An ode to Borough market

Borough market is a must see London destination.  It took me 21 years before I discovered the place, I’m not sure I really discovered it so much as was introduced to it by an old friend.  It is a place to look, to smell, to taste, walking around you get to drink in the atmosphere, enjoy the buzz.  My favourite day to go is Thursday as the tourist throngs are not quite as intense.  Saturday’s see the market fit to bursting with eager shoppers, tourists and food voyeurs most of whom have camera’s dangling from their necks or at least iphones in their hands.  And today, I was one of them.

There are stalls I always make a beeline for, one of which is the Caerphilly cheese stall.  Caerphilly gets its name from a small town in Wales where the cheese originated.  It is similar to Wensleydale, it has a crumbly, slightly chalky texture and a lovely salty tang.  So, after buying a big chunk, which I am currently scoffing with some juicy fresh figs, I was off to find my ultimate stall.

Burnt sugar is not always a bad thing and is definitely not when talking about the company that manufactures some damn fine fudge.  I can’t remember exactly when I fell for this fudge but it transported me back to my primary school days when one of the Mum’s always made fudge for the school cake sales and you could nab yourself a big bag of the crumbly goodness for a mere 20p.  To me, English fudge should be crumbly and granular, this is not a concept other countries seem to understand, Australia, my divine home from home does not ‘get’ fudge.  Their attempts are always strangely smooth and chewy.  Back to Burnt sugar; they make proper, chunky, funky fudge with flavours veering from chilli to chocolate, to my favourite, sea salt fudge.  The nice man at the stall even gave me a sticker when he was handing them out to all the children, I know Little Chef is short but she’s not that short!  I left Burnt sugar laden down with a hand selected pick and mix bag and a whole delightful bag of sea salt fudge.  Both of which are part devoured already.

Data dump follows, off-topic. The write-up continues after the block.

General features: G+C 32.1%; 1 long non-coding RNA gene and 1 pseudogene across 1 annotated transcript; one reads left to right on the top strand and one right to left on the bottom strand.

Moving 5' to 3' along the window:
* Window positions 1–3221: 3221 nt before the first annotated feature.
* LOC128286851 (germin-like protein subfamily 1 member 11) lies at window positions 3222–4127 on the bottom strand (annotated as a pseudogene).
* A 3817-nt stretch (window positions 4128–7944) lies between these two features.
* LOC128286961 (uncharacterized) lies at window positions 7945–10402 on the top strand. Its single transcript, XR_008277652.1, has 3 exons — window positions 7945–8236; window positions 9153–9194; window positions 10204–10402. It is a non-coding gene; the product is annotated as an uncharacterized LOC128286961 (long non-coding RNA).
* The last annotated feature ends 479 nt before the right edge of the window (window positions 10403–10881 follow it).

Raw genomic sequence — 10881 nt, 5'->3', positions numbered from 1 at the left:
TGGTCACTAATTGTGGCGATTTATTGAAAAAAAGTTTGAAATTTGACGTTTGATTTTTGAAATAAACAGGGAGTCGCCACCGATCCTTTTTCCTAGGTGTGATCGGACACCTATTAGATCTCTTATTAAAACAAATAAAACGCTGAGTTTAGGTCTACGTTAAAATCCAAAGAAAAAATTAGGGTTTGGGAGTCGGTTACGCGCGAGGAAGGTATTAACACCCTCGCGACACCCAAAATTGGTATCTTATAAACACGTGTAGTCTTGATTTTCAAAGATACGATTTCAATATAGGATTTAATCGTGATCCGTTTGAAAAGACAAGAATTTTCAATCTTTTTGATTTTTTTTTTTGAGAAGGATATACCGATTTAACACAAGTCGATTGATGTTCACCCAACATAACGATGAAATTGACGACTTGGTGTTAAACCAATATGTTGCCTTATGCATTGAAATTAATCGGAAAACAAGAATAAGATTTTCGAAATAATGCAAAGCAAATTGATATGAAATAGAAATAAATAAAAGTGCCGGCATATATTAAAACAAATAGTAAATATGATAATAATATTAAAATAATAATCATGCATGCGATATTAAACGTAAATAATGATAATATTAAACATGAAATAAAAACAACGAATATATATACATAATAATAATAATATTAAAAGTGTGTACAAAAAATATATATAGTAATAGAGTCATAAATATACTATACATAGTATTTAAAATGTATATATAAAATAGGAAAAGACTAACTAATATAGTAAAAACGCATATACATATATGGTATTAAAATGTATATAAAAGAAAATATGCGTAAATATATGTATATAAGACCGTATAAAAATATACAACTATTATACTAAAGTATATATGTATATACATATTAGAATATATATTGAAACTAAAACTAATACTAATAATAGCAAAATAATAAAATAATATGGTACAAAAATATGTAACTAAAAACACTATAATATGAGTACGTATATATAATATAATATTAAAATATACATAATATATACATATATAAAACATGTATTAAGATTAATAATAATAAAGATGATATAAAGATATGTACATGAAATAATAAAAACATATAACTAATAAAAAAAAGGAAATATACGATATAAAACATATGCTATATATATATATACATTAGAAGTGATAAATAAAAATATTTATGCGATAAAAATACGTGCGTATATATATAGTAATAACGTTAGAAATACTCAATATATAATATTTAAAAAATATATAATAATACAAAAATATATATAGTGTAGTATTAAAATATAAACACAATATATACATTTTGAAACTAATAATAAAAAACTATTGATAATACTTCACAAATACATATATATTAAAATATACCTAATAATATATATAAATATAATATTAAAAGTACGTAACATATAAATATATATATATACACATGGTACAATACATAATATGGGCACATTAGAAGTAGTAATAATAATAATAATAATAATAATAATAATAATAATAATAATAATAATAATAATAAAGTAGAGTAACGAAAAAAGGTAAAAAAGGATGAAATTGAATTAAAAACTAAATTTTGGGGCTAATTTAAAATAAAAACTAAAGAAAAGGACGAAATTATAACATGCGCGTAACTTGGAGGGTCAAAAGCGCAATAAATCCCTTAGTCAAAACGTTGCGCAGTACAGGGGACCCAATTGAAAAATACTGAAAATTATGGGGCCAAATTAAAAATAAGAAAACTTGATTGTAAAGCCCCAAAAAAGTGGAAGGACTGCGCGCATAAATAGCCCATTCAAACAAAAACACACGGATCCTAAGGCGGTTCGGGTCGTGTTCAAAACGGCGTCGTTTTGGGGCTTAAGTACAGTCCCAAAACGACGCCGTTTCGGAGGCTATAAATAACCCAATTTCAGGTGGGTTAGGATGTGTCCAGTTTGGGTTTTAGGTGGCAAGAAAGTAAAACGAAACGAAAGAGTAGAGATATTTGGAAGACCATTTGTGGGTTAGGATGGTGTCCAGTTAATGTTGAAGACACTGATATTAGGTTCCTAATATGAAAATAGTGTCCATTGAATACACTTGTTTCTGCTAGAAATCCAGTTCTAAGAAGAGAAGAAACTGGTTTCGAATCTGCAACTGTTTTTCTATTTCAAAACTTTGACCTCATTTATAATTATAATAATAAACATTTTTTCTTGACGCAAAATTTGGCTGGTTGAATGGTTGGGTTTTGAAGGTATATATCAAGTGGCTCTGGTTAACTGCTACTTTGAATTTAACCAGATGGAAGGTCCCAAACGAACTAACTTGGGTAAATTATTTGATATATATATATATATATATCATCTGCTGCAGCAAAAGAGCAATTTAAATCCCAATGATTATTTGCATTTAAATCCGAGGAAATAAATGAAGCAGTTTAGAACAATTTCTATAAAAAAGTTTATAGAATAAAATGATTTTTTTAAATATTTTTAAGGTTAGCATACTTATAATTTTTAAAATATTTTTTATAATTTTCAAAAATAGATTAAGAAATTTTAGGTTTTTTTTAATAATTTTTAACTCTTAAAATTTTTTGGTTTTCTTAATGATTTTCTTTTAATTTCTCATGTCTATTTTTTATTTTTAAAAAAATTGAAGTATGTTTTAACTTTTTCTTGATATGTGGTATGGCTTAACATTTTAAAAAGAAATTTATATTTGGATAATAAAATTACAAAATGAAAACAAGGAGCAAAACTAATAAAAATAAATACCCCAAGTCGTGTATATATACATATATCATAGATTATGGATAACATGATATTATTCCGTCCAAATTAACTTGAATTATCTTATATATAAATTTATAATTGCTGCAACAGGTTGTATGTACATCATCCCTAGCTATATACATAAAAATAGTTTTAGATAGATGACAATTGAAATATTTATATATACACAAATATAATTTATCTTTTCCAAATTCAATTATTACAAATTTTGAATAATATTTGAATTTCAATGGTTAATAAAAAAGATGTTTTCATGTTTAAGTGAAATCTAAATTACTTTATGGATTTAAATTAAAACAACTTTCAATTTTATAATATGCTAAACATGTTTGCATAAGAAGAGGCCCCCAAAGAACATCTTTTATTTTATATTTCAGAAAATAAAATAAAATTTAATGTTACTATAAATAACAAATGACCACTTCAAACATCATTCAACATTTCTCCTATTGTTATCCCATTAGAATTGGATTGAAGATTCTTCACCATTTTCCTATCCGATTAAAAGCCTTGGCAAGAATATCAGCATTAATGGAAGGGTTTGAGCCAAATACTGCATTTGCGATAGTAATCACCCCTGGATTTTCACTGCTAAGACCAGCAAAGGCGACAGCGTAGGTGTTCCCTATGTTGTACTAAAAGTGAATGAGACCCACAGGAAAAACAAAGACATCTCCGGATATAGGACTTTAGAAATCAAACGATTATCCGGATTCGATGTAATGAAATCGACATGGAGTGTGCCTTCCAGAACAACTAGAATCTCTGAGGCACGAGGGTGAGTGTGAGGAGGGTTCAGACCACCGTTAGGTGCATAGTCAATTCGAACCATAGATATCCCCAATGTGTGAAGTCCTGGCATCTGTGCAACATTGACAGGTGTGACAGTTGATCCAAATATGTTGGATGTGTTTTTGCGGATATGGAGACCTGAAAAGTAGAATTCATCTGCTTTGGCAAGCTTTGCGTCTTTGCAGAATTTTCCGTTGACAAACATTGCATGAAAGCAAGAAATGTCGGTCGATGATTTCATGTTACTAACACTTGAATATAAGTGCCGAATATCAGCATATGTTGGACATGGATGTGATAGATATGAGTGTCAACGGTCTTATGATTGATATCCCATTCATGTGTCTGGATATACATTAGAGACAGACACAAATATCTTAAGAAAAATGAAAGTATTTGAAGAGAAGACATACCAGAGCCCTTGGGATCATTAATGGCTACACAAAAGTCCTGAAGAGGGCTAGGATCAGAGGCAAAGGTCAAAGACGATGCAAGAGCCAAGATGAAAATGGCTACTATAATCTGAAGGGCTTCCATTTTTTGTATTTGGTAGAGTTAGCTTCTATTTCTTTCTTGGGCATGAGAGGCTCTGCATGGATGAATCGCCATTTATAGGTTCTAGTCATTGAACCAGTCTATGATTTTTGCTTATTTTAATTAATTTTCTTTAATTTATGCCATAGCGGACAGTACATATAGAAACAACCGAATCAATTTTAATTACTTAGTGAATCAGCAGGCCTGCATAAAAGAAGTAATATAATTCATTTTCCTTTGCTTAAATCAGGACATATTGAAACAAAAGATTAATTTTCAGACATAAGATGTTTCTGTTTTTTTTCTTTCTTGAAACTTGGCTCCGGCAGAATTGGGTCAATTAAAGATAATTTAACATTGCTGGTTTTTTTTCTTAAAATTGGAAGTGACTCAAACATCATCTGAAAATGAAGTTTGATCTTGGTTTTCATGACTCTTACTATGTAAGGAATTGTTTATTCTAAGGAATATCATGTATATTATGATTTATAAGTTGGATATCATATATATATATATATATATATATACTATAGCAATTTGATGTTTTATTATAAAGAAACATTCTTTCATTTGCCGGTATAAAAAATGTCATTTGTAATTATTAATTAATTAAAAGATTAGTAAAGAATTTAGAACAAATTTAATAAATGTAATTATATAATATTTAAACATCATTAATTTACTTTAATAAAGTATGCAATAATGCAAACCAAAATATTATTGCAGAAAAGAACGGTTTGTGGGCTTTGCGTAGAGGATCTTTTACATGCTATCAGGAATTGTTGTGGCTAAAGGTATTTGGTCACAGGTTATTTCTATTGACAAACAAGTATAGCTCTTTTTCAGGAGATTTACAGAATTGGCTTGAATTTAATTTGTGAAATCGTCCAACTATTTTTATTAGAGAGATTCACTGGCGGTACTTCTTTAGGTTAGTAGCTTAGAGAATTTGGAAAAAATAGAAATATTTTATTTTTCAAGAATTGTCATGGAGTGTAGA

Brindisa is a Spanish food mecca.  A wonderland of chorizo, Ortiz anchovies and padron peppers.  You can get a super posh and super yummy chorizo hotdog to enjoy as you walk.  I go there for hot fresh chorizo for Bil (Brother in law) and for Padron peppers, a small green capsicum which has tender flesh but packs a punch occasionally, roughly one in ten will be really bloody hot.  It makes for a fun pre dinner game, especially if played with those who are too wimpy to handle chilli.

So, my wonderful day in London comprised sunshine, breakfast with my lovely Miss A, followed by a food fantasy at Borough market and now I am about to make Padron peppers with lots of sea salt and olive oil and then paella with lots of wine to wash it down and then, if I have time, some little fig cupcakes.  Right. Little Chef better crack on…



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7 responses to “An ode to Borough market

  1. amanda smith

    Oh little Chef – I am so homesick for the borough markets – just going through my copious photos the other day- finally ate my Rabot estate chua chocolate and using smoked paprika from brindisa shop etc

  2. Natasha

    I’ll try and leave some fudge for you.

  3. Natasha

    …and I will try to leave some Caerphilly.

  4. Daniel Stocker

    Little Chef, glad to see that the Australian colloquialisms are still making it into your posts – ‘really bloody hot’ hahahahahahah!!!

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